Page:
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Causing or attempting to cause an employer to discriminate against employees (Section 8(b)(2))

In most states, unions may bargain collectively for a contract that permits the union to cause an employer to discharge employees who fail to pay union dues. But that is an exception to the general rule that unions may not cause or attempt to cause an employer to discriminate against (or in favor of) employees on union-related grounds. For example, unions may not cause an employer to demote an employee who incurs the union's hostility, or to tie seniority to union membership.

Section 8(b)(2) of the Act makes it unlawful for a labor organization or its agents "to cause or attempt to cause an employer to discriminate against an employee in violation of Section 8(a)(3) of the Act or to discriminate against an employee with respect to whom union membership has been denied or terminated on some ground other than his failure to tender the periodic dues and the initiation fees uniformly required as a condition of acquiring or retaining membership." For example, you may not

  • Cause an employer to discharge an employee for a reason other than his failure to pay periodic dues or initiation fees under a union-security agreement.
  • Cause an employer to discharge an employee under a union-security agreement where you failed to give the employee notice and a reasonable opportunity to become current on his dues before securing his discharge.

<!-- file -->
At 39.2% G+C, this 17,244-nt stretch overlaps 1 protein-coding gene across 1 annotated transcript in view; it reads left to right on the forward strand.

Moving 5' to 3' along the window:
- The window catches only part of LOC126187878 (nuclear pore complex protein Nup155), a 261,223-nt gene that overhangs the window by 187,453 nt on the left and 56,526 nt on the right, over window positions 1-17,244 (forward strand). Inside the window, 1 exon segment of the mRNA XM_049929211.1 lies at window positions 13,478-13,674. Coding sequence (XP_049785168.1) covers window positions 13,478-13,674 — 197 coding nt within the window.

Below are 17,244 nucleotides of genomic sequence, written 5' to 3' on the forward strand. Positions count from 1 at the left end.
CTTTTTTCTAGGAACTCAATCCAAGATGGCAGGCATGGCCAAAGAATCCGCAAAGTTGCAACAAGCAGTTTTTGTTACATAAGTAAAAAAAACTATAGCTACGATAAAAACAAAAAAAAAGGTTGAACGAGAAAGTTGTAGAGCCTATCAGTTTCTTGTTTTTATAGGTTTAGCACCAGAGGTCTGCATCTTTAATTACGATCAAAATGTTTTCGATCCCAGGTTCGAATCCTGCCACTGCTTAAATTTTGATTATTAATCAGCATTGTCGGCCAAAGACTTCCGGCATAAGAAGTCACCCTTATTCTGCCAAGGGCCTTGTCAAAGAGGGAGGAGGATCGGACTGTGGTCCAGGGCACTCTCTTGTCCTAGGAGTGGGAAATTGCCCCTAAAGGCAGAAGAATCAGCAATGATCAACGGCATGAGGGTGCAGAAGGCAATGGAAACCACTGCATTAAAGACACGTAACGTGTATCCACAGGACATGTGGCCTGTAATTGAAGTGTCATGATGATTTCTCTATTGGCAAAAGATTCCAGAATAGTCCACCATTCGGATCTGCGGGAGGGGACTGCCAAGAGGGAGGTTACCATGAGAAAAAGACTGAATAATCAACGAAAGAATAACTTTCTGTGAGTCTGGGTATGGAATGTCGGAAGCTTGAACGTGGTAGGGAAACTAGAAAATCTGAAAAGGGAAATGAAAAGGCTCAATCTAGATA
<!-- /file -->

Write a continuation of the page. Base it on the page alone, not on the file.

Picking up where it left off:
• Cause an employer to discharge an employee under a union-security agreement if you failed to give the employee notice of his right under Communication Workers of America v. Beck, 487 U.S. 735 (1988), to be a nonmember and object to paying the portion of his dues that is not germane to your representative duties.
  • Maintain a union-security agreement that does not give employees at least 30 days to become members (7 days if the union-security clause is contained in a Section 8(f) "prehire" agreement).
  • Cause an employer to change an employee's wages, hours, or other terms and conditions of employment for the worse because he did something to incur your hostility, such as opposing a candidate you favor in a union election.
  • Refuse to refer an individual for employment for reasons other than nonpayment of dues, unless the refusal is necessary to the performance of your representative function.
  • Cause or attempt to cause an employer to take action against an employee for a reason that is arbitrary, discriminatory, or in bad faith.
  • Enter into an agreement with an employer tying seniority to union membership or previous employment with a unionized business. (However, a provision granting union stewards superseniority for layoff and recall purposes is lawful.)
  • Enter into a collective-bargaining agreement containing a union-security clause if you do not enjoy the uncoerced support of a majority of the employees you seek to represent. Under Section 8(f) of the Act, however, you may enter into a collective-bargaining agreement that contains a union-security clause with an employer in the building and construction industry without regard to your majority or minority status.

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